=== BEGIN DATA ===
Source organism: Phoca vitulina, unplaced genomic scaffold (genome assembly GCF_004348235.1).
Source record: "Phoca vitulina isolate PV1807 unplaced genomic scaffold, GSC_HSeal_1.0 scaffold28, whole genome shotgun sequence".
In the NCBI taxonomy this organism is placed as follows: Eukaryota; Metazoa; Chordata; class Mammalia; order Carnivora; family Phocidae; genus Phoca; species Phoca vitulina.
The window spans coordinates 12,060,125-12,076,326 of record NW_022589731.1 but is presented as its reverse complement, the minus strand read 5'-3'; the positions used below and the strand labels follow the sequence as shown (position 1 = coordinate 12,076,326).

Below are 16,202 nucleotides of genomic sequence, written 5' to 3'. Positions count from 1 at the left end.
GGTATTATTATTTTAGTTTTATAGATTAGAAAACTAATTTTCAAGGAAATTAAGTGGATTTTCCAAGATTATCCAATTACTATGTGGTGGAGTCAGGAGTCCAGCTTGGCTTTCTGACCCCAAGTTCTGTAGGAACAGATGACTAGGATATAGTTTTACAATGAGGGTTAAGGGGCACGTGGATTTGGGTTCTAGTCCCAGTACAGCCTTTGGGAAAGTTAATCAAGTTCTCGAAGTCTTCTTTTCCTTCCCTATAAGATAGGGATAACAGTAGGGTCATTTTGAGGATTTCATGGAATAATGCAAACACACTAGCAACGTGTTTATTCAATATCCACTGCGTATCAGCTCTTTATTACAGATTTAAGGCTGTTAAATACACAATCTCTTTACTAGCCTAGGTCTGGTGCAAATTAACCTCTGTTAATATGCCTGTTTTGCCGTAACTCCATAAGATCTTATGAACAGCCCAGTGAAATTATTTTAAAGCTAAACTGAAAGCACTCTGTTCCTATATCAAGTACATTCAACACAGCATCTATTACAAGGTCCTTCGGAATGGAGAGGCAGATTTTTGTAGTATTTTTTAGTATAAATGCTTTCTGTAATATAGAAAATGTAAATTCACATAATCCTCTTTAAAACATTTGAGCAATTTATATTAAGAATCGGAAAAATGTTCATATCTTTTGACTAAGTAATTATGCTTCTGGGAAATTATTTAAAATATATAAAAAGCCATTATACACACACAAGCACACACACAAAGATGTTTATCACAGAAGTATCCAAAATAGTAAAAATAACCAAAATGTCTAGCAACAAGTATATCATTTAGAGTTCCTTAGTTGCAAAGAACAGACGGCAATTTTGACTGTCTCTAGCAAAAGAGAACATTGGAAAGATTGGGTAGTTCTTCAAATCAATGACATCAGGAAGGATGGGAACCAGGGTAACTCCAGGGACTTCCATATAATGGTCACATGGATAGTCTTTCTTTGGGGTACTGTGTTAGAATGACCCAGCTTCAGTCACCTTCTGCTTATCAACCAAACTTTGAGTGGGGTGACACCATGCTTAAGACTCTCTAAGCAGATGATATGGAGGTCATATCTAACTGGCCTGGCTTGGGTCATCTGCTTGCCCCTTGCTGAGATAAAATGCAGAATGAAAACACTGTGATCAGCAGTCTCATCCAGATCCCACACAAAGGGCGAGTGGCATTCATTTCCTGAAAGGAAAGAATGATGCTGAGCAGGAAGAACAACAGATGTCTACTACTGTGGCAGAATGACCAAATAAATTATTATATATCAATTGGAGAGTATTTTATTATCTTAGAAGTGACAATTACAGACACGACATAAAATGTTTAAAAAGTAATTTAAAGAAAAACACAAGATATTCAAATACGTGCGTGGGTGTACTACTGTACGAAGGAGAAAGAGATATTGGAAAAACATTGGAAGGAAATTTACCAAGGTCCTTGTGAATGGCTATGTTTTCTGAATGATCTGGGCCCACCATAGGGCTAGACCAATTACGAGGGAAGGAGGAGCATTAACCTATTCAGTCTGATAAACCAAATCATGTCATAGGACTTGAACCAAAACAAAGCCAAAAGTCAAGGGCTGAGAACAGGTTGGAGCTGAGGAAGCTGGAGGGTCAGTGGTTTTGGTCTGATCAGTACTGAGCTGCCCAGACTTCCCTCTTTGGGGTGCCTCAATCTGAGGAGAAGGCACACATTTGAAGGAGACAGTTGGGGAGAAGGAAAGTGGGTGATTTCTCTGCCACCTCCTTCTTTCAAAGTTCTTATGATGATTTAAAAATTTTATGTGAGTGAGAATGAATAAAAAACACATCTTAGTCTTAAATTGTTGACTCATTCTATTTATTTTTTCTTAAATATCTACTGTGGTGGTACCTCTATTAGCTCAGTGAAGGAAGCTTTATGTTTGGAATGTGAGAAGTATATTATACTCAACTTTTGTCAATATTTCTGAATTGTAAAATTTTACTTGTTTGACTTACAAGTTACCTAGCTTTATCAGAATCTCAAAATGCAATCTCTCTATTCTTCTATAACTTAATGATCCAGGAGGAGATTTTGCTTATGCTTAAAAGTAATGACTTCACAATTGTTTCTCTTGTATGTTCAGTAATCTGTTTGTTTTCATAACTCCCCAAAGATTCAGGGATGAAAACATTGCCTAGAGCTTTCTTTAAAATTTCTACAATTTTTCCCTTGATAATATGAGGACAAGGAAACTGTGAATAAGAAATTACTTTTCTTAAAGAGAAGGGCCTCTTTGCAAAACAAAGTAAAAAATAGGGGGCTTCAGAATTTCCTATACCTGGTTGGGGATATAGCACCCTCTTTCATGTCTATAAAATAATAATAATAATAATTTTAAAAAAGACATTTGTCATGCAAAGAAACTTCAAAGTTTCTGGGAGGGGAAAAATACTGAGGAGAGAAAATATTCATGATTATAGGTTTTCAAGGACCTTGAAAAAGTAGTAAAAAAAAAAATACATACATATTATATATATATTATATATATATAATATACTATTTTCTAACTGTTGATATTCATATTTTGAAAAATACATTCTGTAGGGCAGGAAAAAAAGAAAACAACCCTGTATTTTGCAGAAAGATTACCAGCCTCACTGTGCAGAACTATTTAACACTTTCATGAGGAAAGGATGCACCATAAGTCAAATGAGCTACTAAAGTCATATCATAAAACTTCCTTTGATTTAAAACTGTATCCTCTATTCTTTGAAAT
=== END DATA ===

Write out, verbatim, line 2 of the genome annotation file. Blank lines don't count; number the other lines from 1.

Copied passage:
Source record: "Phoca vitulina isolate PV1807 unplaced genomic scaffold, GSC_HSeal_1.0 scaffold28, whole genome shotgun sequence".